Session Highlights Preparations for LNG Development

A packed session on Monday heard an update on efforts to develop liquid natural gas (LNG) industry in British Columbia.

Rich Coleman, Minister of Natural Gas Development, Minister Responsible for Housing and Deputy Premier, outlined the opportunities and challenges facing the industry.  At present, 18 facilities have been proposed for British Columbia.  The National Energy Board has also approved nine LNG export licenses.

“There is an over supply of natural gas in the North American continent,” said Coleman.  “If we are not able to move BC’s natural gas to another marketplace, much of it will stay in the ground.”

Minister Coleman underscored the need for British Columbia to demonstrate a sufficient labour supply to support the demand that would follow industry decisions to invest. Coleman also spoke to the importance of stability and certainty with regard to taxation, noting that LNG income tax legislation is slated for this fall.   

Referencing British Columbia’s advantages in comparison to other jurisdictions, Minister Coleman quoted one industry leader as saying BC’s lower ambient temperatures, which reduce the amount of energy necessary to liquefy natural gas thereby reducing costs, “is like getting a pipeline for free.”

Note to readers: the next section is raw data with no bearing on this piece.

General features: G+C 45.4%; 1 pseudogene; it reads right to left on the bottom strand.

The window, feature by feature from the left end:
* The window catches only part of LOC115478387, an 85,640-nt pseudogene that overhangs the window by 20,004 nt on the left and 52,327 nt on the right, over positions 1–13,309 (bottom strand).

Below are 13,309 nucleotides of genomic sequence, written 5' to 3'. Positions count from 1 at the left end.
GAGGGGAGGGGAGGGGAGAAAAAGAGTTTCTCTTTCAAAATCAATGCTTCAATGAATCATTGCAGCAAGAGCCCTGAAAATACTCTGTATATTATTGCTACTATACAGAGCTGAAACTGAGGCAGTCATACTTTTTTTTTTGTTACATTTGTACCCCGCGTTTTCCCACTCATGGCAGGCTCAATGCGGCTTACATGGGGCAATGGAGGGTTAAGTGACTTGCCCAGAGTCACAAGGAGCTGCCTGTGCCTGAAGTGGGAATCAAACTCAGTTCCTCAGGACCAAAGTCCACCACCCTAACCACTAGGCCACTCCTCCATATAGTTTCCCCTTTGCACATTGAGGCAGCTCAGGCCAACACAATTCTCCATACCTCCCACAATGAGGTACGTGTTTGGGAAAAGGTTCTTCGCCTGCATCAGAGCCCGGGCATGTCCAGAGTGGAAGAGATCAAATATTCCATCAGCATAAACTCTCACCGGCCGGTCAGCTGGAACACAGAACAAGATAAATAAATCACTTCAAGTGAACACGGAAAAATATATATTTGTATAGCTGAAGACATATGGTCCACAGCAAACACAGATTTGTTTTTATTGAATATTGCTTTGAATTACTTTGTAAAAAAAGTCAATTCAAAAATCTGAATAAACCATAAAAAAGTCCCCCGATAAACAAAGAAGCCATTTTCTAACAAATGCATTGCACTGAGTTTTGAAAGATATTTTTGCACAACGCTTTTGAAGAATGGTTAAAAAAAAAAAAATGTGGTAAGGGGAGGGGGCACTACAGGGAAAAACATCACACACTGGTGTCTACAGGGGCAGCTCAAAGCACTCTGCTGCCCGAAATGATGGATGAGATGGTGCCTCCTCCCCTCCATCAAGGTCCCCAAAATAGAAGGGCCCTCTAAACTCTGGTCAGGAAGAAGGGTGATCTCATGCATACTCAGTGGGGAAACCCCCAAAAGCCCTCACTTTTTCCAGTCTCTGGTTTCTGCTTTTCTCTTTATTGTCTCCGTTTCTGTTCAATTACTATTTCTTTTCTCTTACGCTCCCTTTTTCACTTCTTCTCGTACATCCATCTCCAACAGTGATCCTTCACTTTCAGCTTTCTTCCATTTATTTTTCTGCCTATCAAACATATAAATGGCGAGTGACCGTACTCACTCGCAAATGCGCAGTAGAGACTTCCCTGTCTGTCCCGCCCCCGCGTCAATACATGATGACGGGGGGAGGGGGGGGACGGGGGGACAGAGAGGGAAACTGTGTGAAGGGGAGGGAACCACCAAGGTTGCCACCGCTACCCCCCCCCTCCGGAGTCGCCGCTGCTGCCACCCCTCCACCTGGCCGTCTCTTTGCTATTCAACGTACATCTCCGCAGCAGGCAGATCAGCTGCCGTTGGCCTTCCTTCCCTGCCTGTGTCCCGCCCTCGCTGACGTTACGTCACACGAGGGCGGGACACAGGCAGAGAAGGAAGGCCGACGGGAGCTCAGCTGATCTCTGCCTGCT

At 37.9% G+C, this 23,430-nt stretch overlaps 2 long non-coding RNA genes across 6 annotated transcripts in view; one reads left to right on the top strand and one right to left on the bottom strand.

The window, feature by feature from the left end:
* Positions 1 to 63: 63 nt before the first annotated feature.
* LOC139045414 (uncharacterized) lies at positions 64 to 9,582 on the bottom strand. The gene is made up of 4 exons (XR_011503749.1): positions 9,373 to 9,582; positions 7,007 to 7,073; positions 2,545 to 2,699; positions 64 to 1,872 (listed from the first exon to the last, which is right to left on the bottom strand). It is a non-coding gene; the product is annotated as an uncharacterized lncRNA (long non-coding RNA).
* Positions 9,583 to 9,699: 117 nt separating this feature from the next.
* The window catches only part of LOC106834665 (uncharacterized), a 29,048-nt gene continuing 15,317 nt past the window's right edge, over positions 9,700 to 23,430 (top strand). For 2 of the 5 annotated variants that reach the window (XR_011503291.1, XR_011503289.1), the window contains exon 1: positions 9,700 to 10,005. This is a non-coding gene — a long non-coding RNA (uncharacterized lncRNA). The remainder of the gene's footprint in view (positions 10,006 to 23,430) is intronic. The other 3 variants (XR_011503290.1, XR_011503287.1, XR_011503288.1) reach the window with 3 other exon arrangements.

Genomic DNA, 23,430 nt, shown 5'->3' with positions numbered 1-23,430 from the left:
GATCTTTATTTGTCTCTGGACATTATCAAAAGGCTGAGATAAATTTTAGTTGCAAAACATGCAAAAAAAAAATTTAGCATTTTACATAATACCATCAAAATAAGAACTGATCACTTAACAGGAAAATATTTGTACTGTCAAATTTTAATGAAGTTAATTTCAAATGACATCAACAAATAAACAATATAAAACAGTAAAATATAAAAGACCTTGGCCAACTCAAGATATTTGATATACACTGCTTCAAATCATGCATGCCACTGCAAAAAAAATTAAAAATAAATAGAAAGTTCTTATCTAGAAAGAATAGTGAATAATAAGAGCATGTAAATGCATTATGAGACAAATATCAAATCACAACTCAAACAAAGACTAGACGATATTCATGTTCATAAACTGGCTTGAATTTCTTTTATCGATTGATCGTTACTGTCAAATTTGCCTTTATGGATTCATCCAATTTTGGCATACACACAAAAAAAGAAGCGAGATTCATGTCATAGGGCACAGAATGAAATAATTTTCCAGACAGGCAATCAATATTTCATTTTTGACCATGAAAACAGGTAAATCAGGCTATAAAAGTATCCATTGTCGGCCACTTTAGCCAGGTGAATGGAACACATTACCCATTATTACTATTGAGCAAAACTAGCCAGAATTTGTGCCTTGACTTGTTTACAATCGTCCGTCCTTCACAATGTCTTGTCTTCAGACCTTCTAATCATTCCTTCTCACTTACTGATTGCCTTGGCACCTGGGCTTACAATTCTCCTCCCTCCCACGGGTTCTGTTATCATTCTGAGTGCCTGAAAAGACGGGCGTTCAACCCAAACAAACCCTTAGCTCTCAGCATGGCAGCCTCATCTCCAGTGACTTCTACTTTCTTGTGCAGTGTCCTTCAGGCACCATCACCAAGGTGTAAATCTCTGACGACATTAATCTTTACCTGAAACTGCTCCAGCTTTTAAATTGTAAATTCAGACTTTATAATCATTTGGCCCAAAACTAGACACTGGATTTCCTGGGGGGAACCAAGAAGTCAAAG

Mayor Lori Ackerman outlined how Fort St. John is preparing for the growth that would flow from LNG development.  Mayor Ackerman referenced the City’s participation in the recently launched Northeast B.C. Resource Municipalities Coalition, which also includes the communities of Dawson Creek, Northern Rockies Regional Municipality, Taylor, Chetwynd, Tumbler Ridge and Pouce Coupe.  Ackerman also highlighted the need for community engagement on challenging issues by referencing Fort St. John’s discussion paper Let’s Talk Site C.  “Noah wasn’t in favour of the flood but he built an ark,” said Ackerman.

Chief Councillor Ellis Ross from the Haisla Nation said the potential of LNG represents “the first opportunity our people have had to get out from under the Indian Act.” Chief Ross outlined the positive social impact that increased employment is already providing, adding that the preparation for development “has opened up our village to the world.”

Chief Administrative Officer Ron Poole from the District of Kitimat outlined the impacts of worker camps on communities.  “Permanent homes are not a housing solution for temporary workers, so work camps are necessary,” said Poole.  Work camps, though, require additional services such as health care and policing which local governments need to be ready to provide.  There currently are 2,600 temporary workers in Kitimat working on the modernization of the Rio Tinto Alcan aluminum smelter.

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